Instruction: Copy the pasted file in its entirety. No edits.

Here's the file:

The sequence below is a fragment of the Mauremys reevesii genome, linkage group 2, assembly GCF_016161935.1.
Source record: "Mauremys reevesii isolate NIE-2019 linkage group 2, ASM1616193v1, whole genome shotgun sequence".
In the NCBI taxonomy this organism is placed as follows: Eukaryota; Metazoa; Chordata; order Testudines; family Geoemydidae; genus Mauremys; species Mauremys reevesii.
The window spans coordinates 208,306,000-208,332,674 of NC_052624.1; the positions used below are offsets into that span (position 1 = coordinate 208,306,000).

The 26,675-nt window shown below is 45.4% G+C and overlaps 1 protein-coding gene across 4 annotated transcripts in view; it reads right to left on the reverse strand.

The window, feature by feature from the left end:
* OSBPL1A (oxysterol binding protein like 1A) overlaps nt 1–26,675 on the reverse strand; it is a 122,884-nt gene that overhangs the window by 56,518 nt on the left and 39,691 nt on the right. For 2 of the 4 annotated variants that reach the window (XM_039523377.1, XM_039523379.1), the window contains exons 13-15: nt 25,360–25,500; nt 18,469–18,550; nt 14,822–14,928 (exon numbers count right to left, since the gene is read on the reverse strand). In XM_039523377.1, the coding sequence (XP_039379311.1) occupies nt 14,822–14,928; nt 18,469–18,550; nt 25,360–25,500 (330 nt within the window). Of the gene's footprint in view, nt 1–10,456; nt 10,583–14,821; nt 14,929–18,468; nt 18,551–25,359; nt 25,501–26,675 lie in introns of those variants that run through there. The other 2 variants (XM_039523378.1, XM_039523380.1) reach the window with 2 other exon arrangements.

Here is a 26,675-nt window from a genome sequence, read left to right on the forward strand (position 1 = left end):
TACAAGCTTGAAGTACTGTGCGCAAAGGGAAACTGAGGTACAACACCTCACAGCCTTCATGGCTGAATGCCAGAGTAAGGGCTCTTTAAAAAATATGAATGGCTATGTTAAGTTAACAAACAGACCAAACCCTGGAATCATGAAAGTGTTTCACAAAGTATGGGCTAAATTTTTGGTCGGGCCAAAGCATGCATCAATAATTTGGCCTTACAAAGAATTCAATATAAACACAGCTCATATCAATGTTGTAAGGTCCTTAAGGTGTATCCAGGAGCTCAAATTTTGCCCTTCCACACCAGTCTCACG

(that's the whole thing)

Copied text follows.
The sequence below is a fragment of the Mauremys reevesii genome, linkage group 2, assembly GCF_016161935.1.
Source record: "Mauremys reevesii isolate NIE-2019 linkage group 2, ASM1616193v1, whole genome shotgun sequence".
In the NCBI taxonomy this organism is placed as follows: Eukaryota; Metazoa; Chordata; order Testudines; family Geoemydidae; genus Mauremys; species Mauremys reevesii.
The window spans coordinates 208,306,000-208,332,674 of NC_052624.1; the positions used below are offsets into that span (position 1 = coordinate 208,306,000).

The 26,675-nt window shown below is 45.4% G+C and overlaps 1 protein-coding gene across 4 annotated transcripts in view; it reads right to left on the reverse strand.

The window, feature by feature from the left end:
* OSBPL1A (oxysterol binding protein like 1A) overlaps nt 1–26,675 on the reverse strand; it is a 122,884-nt gene that overhangs the window by 56,518 nt on the left and 39,691 nt on the right. For 2 of the 4 annotated variants that reach the window (XM_039523377.1, XM_039523379.1), the window contains exons 13-15: nt 25,360–25,500; nt 18,469–18,550; nt 14,822–14,928 (exon numbers count right to left, since the gene is read on the reverse strand). In XM_039523377.1, the coding sequence (XP_039379311.1) occupies nt 14,822–14,928; nt 18,469–18,550; nt 25,360–25,500 (330 nt within the window). Of the gene's footprint in view, nt 1–10,456; nt 10,583–14,821; nt 14,929–18,468; nt 18,551–25,359; nt 25,501–26,675 lie in introns of those variants that run through there. The other 2 variants (XM_039523378.1, XM_039523380.1) reach the window with 2 other exon arrangements.

Here is a 26,675-nt window from a genome sequence, read left to right on the forward strand (position 1 = left end):
TACAAGCTTGAAGTACTGTGCGCAAAGGGAAACTGAGGTACAACACCTCACAGCCTTCATGGCTGAATGCCAGAGTAAGGGCTCTTTAAAAAATATGAATGGCTATGTTAAGTTAACAAACAGACCAAACCCTGGAATCATGAAAGTGTTTCACAAAGTATGGGCTAAATTTTTGGTCGGGCCAAAGCATGCATCAATAATTTGGCCTTACAAAGAATTCAATATAAACACAGCTCATATCAATGTTGTAAGGTCCTTAAGGTGTATCCAGGAGCTCAAATTTTGCCCTTCCACACCAGTCTCACG